“After being no contact with my mother and sister for two years, I decided to reinitiate contact by writing my mother a long letter about what I wouldn’t tolerate in terms of her treatment and my expectations and hopes for a continuing relationship I was surprised when my sister answered the letter with a brief phone call to set up a time to meet but, frankly, I was overjoyed that things seemed to be resolving themselves.  We all met up and I didn’t push for anything; I just assumed by being there, she’d agreed to what I’d said in the letter. I could not have possibly been more mistaken. It took another three months but it became clear that they took my letter as a permission slip to abuse me once again. I was a mess but I went into therapy, finally, to deal.

What the researchers found was that, indeed, self-respect and clarity were diminished by the act of forgiveness if the original perpetrator simply saw forgiveness as an opportunity to keep acting as he or she did before.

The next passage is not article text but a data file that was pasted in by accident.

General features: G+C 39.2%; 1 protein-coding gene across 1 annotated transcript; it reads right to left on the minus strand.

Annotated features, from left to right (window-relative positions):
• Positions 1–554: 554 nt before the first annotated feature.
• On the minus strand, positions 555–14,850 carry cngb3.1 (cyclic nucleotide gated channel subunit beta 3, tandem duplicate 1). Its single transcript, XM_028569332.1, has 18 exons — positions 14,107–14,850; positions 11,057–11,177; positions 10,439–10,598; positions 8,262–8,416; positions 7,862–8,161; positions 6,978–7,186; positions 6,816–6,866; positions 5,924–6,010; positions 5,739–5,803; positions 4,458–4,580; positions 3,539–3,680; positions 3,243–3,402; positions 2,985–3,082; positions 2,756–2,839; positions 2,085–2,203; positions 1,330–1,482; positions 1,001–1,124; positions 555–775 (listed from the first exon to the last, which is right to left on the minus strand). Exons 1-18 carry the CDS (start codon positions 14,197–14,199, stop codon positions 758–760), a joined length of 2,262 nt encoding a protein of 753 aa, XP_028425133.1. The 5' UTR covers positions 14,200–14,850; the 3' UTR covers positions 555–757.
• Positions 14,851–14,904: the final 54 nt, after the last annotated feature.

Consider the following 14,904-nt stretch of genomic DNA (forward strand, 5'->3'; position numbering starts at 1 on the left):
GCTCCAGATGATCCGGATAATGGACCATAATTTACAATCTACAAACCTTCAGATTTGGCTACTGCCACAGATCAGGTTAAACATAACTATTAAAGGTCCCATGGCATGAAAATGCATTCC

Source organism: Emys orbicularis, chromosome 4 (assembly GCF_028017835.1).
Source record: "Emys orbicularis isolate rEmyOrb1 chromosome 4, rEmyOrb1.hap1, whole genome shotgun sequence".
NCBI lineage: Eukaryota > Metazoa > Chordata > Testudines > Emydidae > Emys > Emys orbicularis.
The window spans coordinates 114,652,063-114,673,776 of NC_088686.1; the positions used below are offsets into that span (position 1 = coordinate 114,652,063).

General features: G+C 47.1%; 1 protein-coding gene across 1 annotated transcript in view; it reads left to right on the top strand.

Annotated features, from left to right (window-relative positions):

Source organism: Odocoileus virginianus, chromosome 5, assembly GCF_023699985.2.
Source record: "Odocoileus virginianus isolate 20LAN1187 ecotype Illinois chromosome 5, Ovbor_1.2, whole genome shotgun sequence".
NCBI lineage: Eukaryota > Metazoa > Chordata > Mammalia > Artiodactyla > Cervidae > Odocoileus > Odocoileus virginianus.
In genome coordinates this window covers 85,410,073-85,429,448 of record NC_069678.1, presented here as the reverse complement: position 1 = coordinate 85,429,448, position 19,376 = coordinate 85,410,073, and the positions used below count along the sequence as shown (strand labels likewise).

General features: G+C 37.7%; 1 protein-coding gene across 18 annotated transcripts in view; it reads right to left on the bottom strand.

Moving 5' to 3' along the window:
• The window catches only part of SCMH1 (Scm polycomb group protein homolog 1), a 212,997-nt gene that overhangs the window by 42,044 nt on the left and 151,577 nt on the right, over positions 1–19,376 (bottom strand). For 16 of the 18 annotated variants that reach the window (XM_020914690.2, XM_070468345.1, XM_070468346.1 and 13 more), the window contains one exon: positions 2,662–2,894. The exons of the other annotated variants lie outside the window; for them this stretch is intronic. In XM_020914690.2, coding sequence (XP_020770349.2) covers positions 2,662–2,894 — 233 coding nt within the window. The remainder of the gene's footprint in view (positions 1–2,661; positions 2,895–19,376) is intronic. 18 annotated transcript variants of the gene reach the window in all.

Forgiveness and the specific vulnerabilities of the unloved daughter

Of course, it’s not just whether we forgive but why we forgive that matters and here’s where the experience of a toxic childhood or one in which our emotional needs weren’t met comes into play. In the best of all worlds, when we decide to forgive someone who has wronged or betrayed us, we are motivated by our strengths, not our vulnerabilities, insecurities, or fears. As explained in my book, Daughter Detox: Recovering from an Unloving Mother and Reclaiming Your Life, until we recognize the maladaptive behaviors we learned in childhood to muddle our way through, the chances are good that we will dispense forgiveness for the wrong reasons.

Here are some vulnerabilities you need to be aware when you’ve been wronged or betrayed:

  1. You lose sight of your own needs

You may have learned to “go along to get along” especially if you had a hyper-critical or combative mother; you’ve learned that duck and cover is the best route and, as a result, you don’t see your own wants and needs clearly. Even worse, you often don’t know what you’re feeling. This kind of detachment-from-self is relatively common for children who struggle in the day-to-day in their families of origin and as a result, you may forgive without even considering your own needs or wants but because you think you ought to.